Essential Reads

Essential Reads is your one-stop source for the top stories of the day as reported by your favorite Washington Week panelists. It's a simple way to save time and stay informed about the news you need to know. Check it out every day!

Oct 12, 2011

  • Obama Pushes Jobs Plan as Senate Prepares to Vote

    By Helene Cooper, New York Times

    President Obama continued the drumbeat for his jobs plan on Tuesday, even as White House officials acknowledged that the bill’s prospects in the Senate were tenuous and Mr. Obama himself vowed not to wait for Congress to advance ideas to get American back to work.

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  • Cantor Tells Protesters Wall Street Isn’t the Enemy

    By Susan Davis, National Journal

    House Majority Leader Eric Cantor, R-Va., tempered the language he used last week regarding protesters tied to the loosely organized, liberal-leaning Occupy Wall Street movement, but maintained that the protesters—and their supportive elected officials—are misguided.

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  • Mitt Romney prospers in Republican debate

    By Dan Balz, Washington Post

    All eyes were on Texas Gov. Rick Perry and businessman Herman Cain in Tuesday’s Republican debate, and both failed to ¬¬seize the moment.

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  • Man said jail strip-search humiliated him

    By Joan Biskupic, USA Today

    Albert Florence was riding in a car with his wife and son on a New Jersey highway in 2005 when he was picked up on a warrant for an outstanding fine, taken to jail and, as part of routine processing, ordered to strip naked.

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  • Republican Debate: 10 Economic Questions for the Candidates

    By David Wessel, Wall Street Journal

    Tonight’s Republican debate comes amid persistent gloom about the prospects for the U.S. — and the global — economy. Here are 10 questions we’d like to hear the candidates answer.

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  • Republican debate: Five mulligan moments

    By Nia-Malika Henderson, Washington Post

    The Bloomberg/Washington Post debate was a departure from the football-game like atmosphere of prior debates. There were no prize-fighter like introductions of the contenders and no awkward crowd reactions.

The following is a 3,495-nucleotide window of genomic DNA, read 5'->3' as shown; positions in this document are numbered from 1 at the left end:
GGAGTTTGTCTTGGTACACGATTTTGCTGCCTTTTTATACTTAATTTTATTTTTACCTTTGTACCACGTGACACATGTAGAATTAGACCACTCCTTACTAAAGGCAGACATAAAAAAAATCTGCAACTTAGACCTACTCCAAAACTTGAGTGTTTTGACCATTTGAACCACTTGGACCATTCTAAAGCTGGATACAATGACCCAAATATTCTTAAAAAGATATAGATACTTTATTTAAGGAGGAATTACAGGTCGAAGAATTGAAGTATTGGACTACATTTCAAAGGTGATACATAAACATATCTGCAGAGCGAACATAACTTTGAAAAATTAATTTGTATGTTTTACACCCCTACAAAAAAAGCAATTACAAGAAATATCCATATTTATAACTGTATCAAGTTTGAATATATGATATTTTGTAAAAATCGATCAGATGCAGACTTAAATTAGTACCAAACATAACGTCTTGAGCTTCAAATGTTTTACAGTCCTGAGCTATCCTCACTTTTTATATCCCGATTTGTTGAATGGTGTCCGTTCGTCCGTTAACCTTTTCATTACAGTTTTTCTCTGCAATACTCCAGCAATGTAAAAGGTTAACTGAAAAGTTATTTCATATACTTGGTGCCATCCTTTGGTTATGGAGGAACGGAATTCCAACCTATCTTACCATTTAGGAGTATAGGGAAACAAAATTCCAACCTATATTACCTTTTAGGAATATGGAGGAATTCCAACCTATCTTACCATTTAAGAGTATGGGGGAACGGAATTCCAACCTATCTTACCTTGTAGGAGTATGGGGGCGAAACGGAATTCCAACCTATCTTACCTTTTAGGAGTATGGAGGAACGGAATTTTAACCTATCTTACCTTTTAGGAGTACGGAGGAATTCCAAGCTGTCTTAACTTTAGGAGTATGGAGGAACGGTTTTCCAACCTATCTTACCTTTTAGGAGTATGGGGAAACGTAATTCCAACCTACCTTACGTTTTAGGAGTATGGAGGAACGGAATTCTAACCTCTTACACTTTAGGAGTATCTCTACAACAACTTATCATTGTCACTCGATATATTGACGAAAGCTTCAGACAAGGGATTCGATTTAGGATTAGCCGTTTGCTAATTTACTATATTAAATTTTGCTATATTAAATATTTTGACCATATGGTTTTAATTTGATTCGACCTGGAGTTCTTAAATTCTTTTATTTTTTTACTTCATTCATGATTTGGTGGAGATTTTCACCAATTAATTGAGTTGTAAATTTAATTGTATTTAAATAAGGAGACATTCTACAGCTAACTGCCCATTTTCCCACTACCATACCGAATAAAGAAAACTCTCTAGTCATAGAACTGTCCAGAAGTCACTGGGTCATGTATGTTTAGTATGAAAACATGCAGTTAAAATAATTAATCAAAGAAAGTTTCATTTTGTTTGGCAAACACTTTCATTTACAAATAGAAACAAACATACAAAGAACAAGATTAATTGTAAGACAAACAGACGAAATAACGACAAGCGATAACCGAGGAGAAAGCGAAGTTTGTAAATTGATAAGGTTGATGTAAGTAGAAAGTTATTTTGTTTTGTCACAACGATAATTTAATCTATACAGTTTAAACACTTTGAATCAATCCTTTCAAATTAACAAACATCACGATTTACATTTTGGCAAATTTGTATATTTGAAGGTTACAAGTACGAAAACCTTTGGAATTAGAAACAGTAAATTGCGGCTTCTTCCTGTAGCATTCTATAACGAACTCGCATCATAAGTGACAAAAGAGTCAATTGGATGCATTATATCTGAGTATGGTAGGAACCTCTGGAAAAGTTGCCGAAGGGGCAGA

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  • Iran Containment Cast in Doubt

    By James Kitfield, National Journal

    The de facto U.S. strategy of containing an Iran on the cusp of acquiring nuclear weapons may have just gotten a lot more dangerous. That strategy of isolating Tehran internationally, and building an anti-Iran alliance along its periphery protected by the U.S. nuclear umbrella, relied on the “rationale actor” theory of international relations. Under such circumstances, the strategy assumed that even an Iran with nuclear weapons could not unduly intimidate its neighbors. Crossing a clear U.S. redline by passing those weapons to allied terrorist groups such as Hezbollah would invite annihilation.

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  • Occupy Main Street?

    By Major Garrett, National Journal

    Some in Washington want to know what the Occupy Wall Street movement “wants.” I don’t pretend to know and—refreshingly—neither do those in the streets, not specifically. They know what they are against—economic inequality—but have yet to begin to define what they are for, why they are for it, and how they might try to achieve it.

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  • Romney Looks Past Rivals as Debate Focuses on Economy

    By Jeff Zeleny and Ashley Parker, New York Times

    Mitt Romney offered a robust defense of the health care plan he signed as governor of Massachusetts and sought to look beyond his Republican presidential rivals at a debate here Tuesday night by presenting himself as the leader who is best prepared to take on President Obama.

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  • Debate Shows Frontrunner Romney Lacks Party Majority

    By Jeanne Cummings, Bloomberg

    Mitt Romney left the stage of last night’s Republican presidential debate on the economy as he entered: a cautious front-runner, not prone to mistakes, who has yet to win the backing of at least 70 percent of his party.

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  • Running the Table: Mitt Romney shows why he’s still the man to beat in the Republican field